Video: How to Best Structure Your Google Shopping Campaigns
Now that the transition to Google Shopping Campaigns is complete, how should your new campaigns be structured? Are you taking full advantage of all the new features Shopping Campaigns offer?
Join Sarah Carpenter and Todd Bowman in part two of this three-part video series as they cover best practices for structuring your Google Shopping Campaigns, along with the pros and cons of three potential campaign structures.
- Andy Taylor’s blog post: What Google Shopping Campaign Priority Settings Really Mean
Sarah Carpenter: Hi, I’m Sarah Carpenter, Senior Paid Search Analyst and today I’m here with Todd Bowman, the Director of CSEs and Feeds at RKG.
Todd Bowman: In the first episode of our Google Shopping Campaign video blog series, Sarah spoke about the differences between legacy PLAs and the new Google Shopping Campaign structure. Today, we’re going to talk about three different strategies that you can take in building your campaigns so that it’s good for the scalable future and better for your business.
Sarah: So, in the beginning the first available structure was one campaign and one ad group. And the main benefit of this is there is a lot of transparency into how the products are serving from within the product groups. This is because within Shopping Campaigns a product will only serve from the most granular product group.
So, for example, if you have a dining tables product group and also a furniture product group in the same ad group, then that dining table is always going to serve from the dining tables product group. So, this isn’t how the legacy PLAs work. You’d be eligible to serve from both auto targets. And with this additional transparency it makes it a lot easier to appropriately value your targets and make sure that you are making the best and most precise bidding decisions.
Todd: While increased visibility of where products are being served is definitely beneficial to the strategy, one of the biggest disadvantages is that having one ad group means that all of your products that you’re advertising on have the same negatives and the same mobile modifiers because they have to be set at that ad group level. This might work very well for clients that have low traffic or even ones that have basically the same type of products throughout their catalog, but if you’re selling cookware and bar accessories, customers searching on mobile devices are probably going to behave differently. So you want to have a different modifier and you also want to have different negatives for those certain categories.
Sarah: And that’s where our second strategy comes in, which is still one campaign, but having multiple ad groups. And then you can decide how many ad groups you need based upon the performance differences and the different sets of negative keywords and different mobile modifiers that are necessary.
Todd: While having multiple ad groups is very good to help you manage based off negatives and modifiers, it does require complex bidding because now you do kind of go back to what the legacy PLA issue was of having products being able to serve in multiple product groups. The other thing to remember is as you add ad groups in a new Shopping Campaign structure, each new ad group will contain an All Products product group. You have the ability now to exclude that product group and you’ll want to do that every time that you create the new ad groups so that you don’t have multiple catch-alls in your campaign.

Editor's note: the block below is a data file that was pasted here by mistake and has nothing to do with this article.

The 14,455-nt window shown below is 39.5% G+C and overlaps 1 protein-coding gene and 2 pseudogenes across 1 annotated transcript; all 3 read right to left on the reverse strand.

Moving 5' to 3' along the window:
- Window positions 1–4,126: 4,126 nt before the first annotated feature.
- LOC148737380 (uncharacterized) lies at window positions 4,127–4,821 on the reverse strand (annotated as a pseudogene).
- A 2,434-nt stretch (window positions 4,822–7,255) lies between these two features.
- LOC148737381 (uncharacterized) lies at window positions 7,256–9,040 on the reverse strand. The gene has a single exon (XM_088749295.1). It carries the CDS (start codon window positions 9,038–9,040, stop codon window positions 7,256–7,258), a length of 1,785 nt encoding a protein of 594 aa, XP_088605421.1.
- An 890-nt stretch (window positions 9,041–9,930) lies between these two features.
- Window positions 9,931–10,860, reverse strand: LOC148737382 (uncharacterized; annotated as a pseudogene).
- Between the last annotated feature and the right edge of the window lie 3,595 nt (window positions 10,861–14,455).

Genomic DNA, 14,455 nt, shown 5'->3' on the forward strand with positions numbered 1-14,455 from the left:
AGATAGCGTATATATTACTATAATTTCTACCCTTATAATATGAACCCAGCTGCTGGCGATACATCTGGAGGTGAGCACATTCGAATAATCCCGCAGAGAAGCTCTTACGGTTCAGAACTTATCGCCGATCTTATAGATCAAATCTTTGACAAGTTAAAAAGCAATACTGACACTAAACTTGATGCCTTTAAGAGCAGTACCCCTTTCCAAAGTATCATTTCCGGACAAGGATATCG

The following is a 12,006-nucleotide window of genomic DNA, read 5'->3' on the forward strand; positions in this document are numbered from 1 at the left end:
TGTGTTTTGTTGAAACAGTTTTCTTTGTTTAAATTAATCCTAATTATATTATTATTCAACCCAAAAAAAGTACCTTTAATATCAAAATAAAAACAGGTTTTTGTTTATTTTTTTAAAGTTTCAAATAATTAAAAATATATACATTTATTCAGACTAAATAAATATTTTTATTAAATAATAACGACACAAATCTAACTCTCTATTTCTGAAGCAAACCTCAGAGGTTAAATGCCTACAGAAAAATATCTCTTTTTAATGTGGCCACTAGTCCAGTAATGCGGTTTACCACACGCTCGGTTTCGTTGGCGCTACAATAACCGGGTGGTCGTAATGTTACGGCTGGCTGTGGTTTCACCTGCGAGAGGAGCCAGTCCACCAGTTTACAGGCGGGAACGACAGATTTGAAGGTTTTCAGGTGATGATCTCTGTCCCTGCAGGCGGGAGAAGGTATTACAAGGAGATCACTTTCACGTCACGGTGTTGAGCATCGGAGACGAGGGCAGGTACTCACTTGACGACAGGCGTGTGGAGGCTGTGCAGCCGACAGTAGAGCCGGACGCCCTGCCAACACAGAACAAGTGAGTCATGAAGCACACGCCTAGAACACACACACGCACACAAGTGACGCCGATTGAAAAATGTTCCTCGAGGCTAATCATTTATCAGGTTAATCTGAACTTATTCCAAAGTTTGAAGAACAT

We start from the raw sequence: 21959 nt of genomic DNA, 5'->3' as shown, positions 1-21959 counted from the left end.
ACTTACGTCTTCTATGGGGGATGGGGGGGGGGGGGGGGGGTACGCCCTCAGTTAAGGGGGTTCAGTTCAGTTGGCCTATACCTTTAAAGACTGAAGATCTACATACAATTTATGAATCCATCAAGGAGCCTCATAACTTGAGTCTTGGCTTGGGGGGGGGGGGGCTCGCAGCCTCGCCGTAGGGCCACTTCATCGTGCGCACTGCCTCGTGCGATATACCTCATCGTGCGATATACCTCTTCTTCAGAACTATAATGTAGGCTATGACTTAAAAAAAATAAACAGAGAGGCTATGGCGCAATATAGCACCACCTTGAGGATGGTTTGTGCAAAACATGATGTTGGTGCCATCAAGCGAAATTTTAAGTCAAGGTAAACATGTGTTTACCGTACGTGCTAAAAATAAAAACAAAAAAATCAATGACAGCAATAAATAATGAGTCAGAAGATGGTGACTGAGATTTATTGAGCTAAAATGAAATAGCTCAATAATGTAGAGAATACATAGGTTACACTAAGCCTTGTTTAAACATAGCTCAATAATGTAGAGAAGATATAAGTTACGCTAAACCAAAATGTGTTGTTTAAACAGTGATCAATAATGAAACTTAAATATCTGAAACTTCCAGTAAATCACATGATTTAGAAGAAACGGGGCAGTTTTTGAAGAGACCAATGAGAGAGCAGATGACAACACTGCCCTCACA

Sarah: And that leads us to our third and our RKG-preferred strategy, which is having multiple campaigns and multiple ad groups. So, this allows you to take all the benefits from strategy two, but it also gives you the ability to layer on campaign priorities. Campaign priorities are a functionality that Google added for Shopping Campaigns that allow us to tell Google, if a product is eligible to serve for multiple campaigns, which campaign to take the bid from. So, this does give you more control in filtering and controlling that traffic. You can learn more about campaign priorities in our first video blog and also in Andy Taylor’s blog post.
Todd: So, let’s take a look at this third strategy in action. What we’ll start with is our All Products product group. This is our catch-all. Usually keep a low bid on this, as it is that catch-all, and we’ll put it in as a low priority campaign.
Our next campaign will be a medium priority campaign and that’s going to be our standard campaign where we have all of our product groups set up by category or subcategory, whatever structure you decide to go with, but then it’ll have the multiple ad groups. The third campaign will have our promotions or any outliers that we want to call out, and that’ll have a high priority on it. Again, the high priority means that if Google sees that a product is eligible on multiple campaigns, it will take the higher priority bid.
So, in this third high priority campaign we want to grab… if we have products that are performing poorly and we want to bid those very low, we can put that in a high priority campaign and know that they’re going to have a low bid, or we could put products that are on sale, products that have free shipping, any other type of promos where we really want to increase the bid and get those products out there because we know that they’re going to convert better, we put that into the higher priority campaign.
Sarah: So, that concludes our brief look at different strategies to utilize in your Shopping Campaigns, and we hope that you found some new ideas to explore in your account. Stay tuned for our third and final installment of this video blog series where we’ll report back on post-migration results.
Todd: Thanks for joining us.